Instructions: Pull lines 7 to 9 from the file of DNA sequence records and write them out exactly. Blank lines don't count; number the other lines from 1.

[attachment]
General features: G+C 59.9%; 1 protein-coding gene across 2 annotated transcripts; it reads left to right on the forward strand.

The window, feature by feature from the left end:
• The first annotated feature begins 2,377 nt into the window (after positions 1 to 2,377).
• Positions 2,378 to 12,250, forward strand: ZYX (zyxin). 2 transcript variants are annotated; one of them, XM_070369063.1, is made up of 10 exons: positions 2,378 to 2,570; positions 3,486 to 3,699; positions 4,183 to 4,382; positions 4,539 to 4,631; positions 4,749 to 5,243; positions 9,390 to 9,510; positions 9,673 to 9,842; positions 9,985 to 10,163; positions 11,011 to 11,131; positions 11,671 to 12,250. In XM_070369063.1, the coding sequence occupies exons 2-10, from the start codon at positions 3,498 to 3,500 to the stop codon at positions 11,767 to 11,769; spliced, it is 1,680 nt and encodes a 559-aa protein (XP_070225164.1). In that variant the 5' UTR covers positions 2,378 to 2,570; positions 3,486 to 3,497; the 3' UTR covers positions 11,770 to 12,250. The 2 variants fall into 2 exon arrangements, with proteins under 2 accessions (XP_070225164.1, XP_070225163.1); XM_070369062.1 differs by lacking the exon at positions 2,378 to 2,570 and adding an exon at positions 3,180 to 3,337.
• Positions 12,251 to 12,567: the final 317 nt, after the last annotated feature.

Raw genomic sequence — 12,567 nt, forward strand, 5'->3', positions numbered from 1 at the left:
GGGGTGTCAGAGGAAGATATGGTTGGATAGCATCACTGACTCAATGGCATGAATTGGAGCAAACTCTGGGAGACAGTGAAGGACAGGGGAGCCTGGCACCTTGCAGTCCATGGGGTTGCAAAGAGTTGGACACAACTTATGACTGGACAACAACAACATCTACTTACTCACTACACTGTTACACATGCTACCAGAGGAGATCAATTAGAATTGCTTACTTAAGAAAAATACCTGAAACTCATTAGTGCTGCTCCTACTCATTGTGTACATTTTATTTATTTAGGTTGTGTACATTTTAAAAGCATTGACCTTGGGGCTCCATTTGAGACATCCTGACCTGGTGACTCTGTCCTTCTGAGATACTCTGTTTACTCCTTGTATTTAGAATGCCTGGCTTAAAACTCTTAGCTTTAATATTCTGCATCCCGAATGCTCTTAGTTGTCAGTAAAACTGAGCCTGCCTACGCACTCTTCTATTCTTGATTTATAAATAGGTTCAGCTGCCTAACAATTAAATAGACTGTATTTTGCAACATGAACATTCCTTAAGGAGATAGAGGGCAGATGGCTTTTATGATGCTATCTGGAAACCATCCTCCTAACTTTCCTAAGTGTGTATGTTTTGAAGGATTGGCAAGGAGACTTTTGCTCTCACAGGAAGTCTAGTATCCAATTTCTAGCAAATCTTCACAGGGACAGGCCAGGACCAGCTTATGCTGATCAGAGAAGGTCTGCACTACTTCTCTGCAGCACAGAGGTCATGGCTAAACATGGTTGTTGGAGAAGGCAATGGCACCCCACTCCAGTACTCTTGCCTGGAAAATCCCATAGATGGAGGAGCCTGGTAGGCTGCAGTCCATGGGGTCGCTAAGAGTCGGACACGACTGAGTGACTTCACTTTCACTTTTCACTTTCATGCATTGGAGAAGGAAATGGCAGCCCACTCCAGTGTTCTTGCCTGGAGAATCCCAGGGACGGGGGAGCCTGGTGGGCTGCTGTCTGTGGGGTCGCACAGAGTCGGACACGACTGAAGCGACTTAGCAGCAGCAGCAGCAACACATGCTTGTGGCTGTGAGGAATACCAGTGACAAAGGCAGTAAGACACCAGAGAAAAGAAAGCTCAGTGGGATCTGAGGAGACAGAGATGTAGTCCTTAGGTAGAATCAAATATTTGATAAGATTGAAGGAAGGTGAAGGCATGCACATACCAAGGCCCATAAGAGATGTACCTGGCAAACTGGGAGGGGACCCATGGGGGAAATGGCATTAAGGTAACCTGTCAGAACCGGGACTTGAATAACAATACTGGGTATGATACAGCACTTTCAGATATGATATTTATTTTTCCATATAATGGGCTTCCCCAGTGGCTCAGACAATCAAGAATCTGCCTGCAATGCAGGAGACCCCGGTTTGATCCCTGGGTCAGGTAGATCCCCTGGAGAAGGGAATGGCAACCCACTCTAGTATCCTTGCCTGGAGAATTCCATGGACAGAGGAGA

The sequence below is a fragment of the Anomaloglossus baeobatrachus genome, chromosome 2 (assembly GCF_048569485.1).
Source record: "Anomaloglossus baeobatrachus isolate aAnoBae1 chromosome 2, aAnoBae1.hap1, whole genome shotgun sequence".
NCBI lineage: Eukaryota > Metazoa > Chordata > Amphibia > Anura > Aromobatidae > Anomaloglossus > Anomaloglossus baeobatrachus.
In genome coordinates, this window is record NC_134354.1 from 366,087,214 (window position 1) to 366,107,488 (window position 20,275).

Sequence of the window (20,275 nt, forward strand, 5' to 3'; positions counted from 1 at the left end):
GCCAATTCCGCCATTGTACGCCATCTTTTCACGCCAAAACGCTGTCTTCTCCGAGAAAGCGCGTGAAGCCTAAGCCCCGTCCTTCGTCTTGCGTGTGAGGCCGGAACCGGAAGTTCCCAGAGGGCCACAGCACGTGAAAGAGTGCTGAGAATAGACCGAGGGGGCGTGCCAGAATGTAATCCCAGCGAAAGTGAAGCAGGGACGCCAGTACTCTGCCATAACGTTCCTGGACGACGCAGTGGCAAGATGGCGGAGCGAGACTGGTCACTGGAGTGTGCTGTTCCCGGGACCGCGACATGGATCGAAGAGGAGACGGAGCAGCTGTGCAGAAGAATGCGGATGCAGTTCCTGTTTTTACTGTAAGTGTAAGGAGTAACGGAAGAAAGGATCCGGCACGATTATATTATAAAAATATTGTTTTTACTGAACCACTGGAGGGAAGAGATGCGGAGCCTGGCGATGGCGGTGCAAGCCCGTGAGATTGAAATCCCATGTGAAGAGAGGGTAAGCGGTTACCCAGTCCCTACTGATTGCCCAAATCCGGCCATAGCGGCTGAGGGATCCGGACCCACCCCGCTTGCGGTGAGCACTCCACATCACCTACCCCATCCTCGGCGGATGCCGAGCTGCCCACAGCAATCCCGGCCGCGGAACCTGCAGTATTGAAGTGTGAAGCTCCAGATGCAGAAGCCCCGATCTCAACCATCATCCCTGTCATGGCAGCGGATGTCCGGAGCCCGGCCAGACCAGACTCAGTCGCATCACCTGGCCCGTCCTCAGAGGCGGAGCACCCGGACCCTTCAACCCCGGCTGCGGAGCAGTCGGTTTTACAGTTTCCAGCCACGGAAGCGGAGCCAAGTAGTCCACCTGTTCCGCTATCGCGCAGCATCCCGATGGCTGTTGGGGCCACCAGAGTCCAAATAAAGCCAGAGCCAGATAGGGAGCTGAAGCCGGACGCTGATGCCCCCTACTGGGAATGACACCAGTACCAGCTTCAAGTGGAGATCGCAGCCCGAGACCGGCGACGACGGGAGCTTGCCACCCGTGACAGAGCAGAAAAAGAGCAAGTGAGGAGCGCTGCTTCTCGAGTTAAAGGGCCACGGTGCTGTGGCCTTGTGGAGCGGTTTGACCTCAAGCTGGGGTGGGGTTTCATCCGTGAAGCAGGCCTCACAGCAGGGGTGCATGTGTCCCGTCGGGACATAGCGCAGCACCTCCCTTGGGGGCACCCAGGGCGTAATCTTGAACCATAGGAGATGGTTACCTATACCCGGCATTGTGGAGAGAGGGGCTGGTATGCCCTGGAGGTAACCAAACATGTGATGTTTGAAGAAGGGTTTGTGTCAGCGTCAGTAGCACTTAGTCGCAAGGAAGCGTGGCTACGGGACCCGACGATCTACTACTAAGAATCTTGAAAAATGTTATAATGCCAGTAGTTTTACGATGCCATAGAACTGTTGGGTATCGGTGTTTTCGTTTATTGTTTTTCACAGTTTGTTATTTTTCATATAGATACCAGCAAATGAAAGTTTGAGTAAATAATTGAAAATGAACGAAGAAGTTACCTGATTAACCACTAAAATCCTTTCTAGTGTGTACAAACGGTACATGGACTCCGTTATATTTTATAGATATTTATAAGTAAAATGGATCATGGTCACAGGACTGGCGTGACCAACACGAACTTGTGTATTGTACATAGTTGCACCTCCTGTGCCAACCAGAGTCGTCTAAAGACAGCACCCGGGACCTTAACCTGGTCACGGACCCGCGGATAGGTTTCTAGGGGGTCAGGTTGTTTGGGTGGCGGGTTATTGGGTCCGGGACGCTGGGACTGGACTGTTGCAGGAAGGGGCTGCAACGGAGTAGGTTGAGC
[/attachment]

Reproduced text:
GGGGTGTCAGAGGAAGATATGGTTGGATAGCATCACTGACTCAATGGCATGAATTGGAGCAAACTCTGGGAGACAGTGAAGGACAGGGGAGCCTGGCACCTTGCAGTCCATGGGGTTGCAAAGAGTTGGACACAACTTATGACTGGACAACAACAACATCTACTTACTCACTACACTGTTACACATGCTACCAGAGGAGATCAATTAGAATTGCTTACTTAAGAAAAATACCTGAAACTCATTAGTGCTGCTCCTACTCATTGTGTACATTTTATTTATTTAGGTTGTGTACATTTTAAAAGCATTGACCTTGGGGCTCCATTTGAGACATCCTGACCTGGTGACTCTGTCCTTCTGAGATACTCTGTTTACTCCTTGTATTTAGAATGCCTGGCTTAAAACTCTTAGCTTTAATATTCTGCATCCCGAATGCTCTTAGTTGTCAGTAAAACTGAGCCTGCCTACGCACTCTTCTATTCTTGATTTATAAATAGGTTCAGCTGCCTAACAATTAAATAGACTGTATTTTGCAACATGAACATTCCTTAAGGAGATAGAGGGCAGATGGCTTTTATGATGCTATCTGGAAACCATCCTCCTAACTTTCCTAAGTGTGTATGTTTTGAAGGATTGGCAAGGAGACTTTTGCTCTCACAGGAAGTCTAGTATCCAATTTCTAGCAAATCTTCACAGGGACAGGCCAGGACCAGCTTATGCTGATCAGAGAAGGTCTGCACTACTTCTCTGCAGCACAGAGGTCATGGCTAAACATGGTTGTTGGAGAAGGCAATGGCACCCCACTCCAGTACTCTTGCCTGGAAAATCCCATAGATGGAGGAGCCTGGTAGGCTGCAGTCCATGGGGTCGCTAAGAGTCGGACACGACTGAGTGACTTCACTTTCACTTTTCACTTTCATGCATTGGAGAAGGAAATGGCAGCCCACTCCAGTGTTCTTGCCTGGAGAATCCCAGGGACGGGGGAGCCTGGTGGGCTGCTGTCTGTGGGGTCGCACAGAGTCGGACACGACTGAAGCGACTTAGCAGCAGCAGCAGCAACACATGCTTGTGGCTGTGAGGAATACCAGTGACAAAGGCAGTAAGACACCAGAGAAAAGAAAGCTCAGTGGGATCTGAGGAGACAGAGATGTAGTCCTTAGGTAGAATCAAATATTTGATAAGATTGAAGGAAGGTGAAGGCATGCACATACCAAGGCCCATAAGAGATGTACCTGGCAAACTGGGAGGGGACCCATGGGGGAAATGGCATTAAGGTAACCTGTCAGAACCGGGACTTGAATAACAATACTGGGTATGATACAGCACTTTCAGATATGATATTTATTTTTCCATATAATGGGCTTCCCCAGTGGCTCAGACAATCAAGAATCTGCCTGCAATGCAGGAGACCCCGGTTTGATCCCTGGGTCAGGTAGATCCCCTGGAGAAGGGAATGGCAACCCACTCTAGTATCCTTGCCTGGAGAATTCCATGGACAGAGGAGA

The sequence below is a fragment of the Anomaloglossus baeobatrachus genome, chromosome 2 (assembly GCF_048569485.1).
Source record: "Anomaloglossus baeobatrachus isolate aAnoBae1 chromosome 2, aAnoBae1.hap1, whole genome shotgun sequence".